Right on cue the Government has made a Budget announcement to tax property investors who sell property within two years. Investors who buy and sell land within that short period, regardless of whether they originally had that intention, will become fully taxed on any profit.
The rule responds to the strong hint delivered by the governor of the Reserve Bank last week that the Government must use the tax rules to open a second front in the war against Auckland house prices.
The Reserve Bank has announced its own plan to introduce higher borrowing ratios for investors buying property in Auckland. But these borrowing limits will not apply to home owners.
The Government's two-year tax rule is also targeted only at investors as it expressly exempts owners who "flip" their homes (buy, renovate and sell a home while they live in it, as they climb their way up the property ladder) in that time frame.
About one-third of buyers in the Auckland property market are investors. So neither the tighter lending rules nor the new tax rule will apply to home owners, who make up the remaining two-thirds.
From a tax policy perspective the rule appears so narrow as to be almost inconsequential.
Obtaining building or resource consent and then doing work to the property is likely to account for a significant portion of that period. Wise investors could delay any on-sale a few extra months to ensure they fall outside the two-year period.
The Government has been arm-twisted by its critics into a tax response to address Auckland property prices. But from the range of options available it has come up with the least effective.
The two-year time limit is too short. Existing rules for property developers and builders impose a 10-year limit within which all sales are taxed. Why was that same time limit not extended to all investors?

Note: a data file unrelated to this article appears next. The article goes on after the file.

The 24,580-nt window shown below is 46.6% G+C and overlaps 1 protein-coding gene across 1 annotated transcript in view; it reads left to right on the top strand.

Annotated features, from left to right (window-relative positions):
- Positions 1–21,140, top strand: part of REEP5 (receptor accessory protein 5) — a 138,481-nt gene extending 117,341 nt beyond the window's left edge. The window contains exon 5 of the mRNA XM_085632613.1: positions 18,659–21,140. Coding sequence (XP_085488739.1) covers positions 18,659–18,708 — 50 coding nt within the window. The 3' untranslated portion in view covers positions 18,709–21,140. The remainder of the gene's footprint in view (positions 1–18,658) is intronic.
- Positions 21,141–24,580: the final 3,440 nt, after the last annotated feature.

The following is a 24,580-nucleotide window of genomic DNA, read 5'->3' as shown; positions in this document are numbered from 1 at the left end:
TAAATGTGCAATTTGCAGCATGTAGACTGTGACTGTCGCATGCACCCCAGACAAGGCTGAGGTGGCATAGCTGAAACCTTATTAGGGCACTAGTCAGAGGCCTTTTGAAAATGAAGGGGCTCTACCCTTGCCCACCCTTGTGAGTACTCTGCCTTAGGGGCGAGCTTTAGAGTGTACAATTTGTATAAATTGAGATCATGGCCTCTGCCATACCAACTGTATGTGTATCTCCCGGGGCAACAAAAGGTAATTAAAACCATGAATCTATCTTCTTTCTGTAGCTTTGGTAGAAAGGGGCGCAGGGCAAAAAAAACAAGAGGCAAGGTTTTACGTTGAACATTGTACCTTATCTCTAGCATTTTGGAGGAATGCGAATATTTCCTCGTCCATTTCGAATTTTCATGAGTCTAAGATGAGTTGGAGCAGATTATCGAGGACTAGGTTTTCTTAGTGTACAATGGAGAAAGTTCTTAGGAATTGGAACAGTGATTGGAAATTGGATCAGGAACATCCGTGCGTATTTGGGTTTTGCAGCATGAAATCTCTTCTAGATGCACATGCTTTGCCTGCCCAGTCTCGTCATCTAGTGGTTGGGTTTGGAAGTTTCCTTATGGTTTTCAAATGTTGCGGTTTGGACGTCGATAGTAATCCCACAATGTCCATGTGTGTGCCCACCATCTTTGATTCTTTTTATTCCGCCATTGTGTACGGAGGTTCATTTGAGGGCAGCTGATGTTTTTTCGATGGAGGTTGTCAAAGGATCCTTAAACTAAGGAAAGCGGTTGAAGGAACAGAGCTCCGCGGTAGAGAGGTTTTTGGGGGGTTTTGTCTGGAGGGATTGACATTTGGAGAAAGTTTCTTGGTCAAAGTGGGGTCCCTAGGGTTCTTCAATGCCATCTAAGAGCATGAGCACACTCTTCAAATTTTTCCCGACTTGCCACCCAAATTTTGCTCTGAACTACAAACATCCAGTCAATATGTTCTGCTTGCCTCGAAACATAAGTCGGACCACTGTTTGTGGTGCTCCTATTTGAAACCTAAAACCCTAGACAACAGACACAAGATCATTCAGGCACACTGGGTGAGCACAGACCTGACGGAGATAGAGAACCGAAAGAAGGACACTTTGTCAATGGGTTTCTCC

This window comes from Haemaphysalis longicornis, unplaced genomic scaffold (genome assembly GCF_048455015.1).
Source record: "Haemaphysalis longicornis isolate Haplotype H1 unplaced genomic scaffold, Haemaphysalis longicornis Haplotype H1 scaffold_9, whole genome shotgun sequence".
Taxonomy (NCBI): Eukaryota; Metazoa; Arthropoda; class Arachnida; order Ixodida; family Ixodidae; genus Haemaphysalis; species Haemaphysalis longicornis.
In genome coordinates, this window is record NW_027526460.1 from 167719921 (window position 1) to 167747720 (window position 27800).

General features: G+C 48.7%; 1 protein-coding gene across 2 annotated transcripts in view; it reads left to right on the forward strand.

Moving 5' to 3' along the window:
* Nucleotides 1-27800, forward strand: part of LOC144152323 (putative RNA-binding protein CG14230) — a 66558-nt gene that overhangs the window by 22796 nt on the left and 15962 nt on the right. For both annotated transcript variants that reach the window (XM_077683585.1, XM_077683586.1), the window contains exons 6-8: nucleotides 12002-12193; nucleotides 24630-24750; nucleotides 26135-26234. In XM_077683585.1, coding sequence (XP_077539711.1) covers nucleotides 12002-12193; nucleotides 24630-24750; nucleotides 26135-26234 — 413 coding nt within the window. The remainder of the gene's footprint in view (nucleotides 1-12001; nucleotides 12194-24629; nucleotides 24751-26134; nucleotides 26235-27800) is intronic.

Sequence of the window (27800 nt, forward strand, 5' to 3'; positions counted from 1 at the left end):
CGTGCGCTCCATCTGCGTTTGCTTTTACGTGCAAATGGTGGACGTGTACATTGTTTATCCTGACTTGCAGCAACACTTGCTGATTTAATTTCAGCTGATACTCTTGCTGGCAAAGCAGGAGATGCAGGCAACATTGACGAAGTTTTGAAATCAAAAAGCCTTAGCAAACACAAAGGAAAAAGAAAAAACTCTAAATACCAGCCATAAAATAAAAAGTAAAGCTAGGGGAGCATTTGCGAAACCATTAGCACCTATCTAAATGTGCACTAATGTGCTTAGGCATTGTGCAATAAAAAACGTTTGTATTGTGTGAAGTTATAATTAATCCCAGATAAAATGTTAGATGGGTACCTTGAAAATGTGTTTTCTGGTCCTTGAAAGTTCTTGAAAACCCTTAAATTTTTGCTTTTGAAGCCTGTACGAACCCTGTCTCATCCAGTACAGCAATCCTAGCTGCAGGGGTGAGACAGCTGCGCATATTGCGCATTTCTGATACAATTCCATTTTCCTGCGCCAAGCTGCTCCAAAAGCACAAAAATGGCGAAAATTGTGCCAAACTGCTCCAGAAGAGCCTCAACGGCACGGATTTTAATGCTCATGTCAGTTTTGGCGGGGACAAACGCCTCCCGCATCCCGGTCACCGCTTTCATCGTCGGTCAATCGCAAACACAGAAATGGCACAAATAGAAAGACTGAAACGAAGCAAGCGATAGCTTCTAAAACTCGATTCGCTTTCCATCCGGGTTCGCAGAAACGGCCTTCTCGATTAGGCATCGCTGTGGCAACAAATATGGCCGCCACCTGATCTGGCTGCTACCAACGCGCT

More significantly, why do the new rules automatically exempt home owners? Flipping their homes continues to be untaxed so the rule will not affect this behaviour.
Most tax experts agree that imposing a capital gains tax is the obvious solution - but this has been repeatedly rejected by the electorate.
A land tax (similar to rates, as it levies an annual charge based on the unimproved value of land) would have a more immediate impact on the property market - and also raise a substantial amount of revenue for the Government (something which neither the new rule nor a capital gains tax would achieve).
This option was recommended by the Tax Working Group of experts in 2011 but was rejected by the Government in favour of increasing GST.
A more effective alternative would be to extend the existing 10-year rules applying to developers and builders to all land, including home owners.
Instead of a blanket exemption for home owners, the existing exemptions applying to rezoned land could apply. These rules have been in force since 1973 but are seldom used. They were based on the presumption that if land owned by taxpayers is rezoned by the council in such a way as to increase its value, then taxpayers automatically enjoy a windfall not of their making.
The existing rules include an abatement of 10 per cent for each year of ownership, so that 100 per cent of the profit is taxed for land sold within a year, while only 50 per cent of that profit is taxed after five years, until after 10 years the gain is tax free.
This sliding scale achieves the desired result that speculation is taxed more heavily than long-term ownership. Perhaps it is time to extend these rules to all homes.
Perhaps more drastic tax solutions based on a combination of these options are warranted. But the new rule is just too little and too late.
Mark Keating is a senior lecturer in tax law at the University of Auckland Business School.